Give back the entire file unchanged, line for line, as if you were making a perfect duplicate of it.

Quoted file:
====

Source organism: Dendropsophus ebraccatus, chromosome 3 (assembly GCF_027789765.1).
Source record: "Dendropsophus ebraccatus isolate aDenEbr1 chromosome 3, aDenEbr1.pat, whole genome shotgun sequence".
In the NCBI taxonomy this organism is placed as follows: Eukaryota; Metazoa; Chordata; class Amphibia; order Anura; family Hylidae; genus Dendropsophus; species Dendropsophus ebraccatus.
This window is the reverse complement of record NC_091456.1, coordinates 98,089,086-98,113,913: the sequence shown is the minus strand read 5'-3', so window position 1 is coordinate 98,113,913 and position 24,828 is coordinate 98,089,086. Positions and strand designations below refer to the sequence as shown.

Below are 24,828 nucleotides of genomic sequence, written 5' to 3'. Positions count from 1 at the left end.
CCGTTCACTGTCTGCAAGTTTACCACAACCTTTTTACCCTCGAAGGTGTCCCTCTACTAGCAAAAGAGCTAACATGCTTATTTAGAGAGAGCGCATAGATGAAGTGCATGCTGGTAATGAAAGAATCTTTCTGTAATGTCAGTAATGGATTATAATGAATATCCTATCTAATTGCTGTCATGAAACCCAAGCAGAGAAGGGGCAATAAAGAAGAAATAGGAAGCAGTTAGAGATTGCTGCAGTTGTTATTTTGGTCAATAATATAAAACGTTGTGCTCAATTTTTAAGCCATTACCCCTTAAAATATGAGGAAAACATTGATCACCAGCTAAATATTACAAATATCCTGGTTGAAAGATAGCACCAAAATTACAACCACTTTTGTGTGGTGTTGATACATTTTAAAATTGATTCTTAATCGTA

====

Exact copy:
Source organism: Dendropsophus ebraccatus, chromosome 3 (assembly GCF_027789765.1).
Source record: "Dendropsophus ebraccatus isolate aDenEbr1 chromosome 3, aDenEbr1.pat, whole genome shotgun sequence".
In the NCBI taxonomy this organism is placed as follows: Eukaryota; Metazoa; Chordata; class Amphibia; order Anura; family Hylidae; genus Dendropsophus; species Dendropsophus ebraccatus.
This window is the reverse complement of record NC_091456.1, coordinates 98,089,086-98,113,913: the sequence shown is the minus strand read 5'-3', so window position 1 is coordinate 98,113,913 and position 24,828 is coordinate 98,089,086. Positions and strand designations below refer to the sequence as shown.

Below are 24,828 nucleotides of genomic sequence, written 5' to 3'. Positions count from 1 at the left end.
CCGTTCACTGTCTGCAAGTTTACCACAACCTTTTTACCCTCGAAGGTGTCCCTCTACTAGCAAAAGAGCTAACATGCTTATTTAGAGAGAGCGCATAGATGAAGTGCATGCTGGTAATGAAAGAATCTTTCTGTAATGTCAGTAATGGATTATAATGAATATCCTATCTAATTGCTGTCATGAAACCCAAGCAGAGAAGGGGCAATAAAGAAGAAATAGGAAGCAGTTAGAGATTGCTGCAGTTGTTATTTTGGTCAATAATATAAAACGTTGTGCTCAATTTTTAAGCCATTACCCCTTAAAATATGAGGAAAACATTGATCACCAGCTAAATATTACAAATATCCTGGTTGAAAGATAGCACCAAAATTACAACCACTTTTGTGTGGTGTTGATACATTTTAAAATTGATTCTTAATCGTA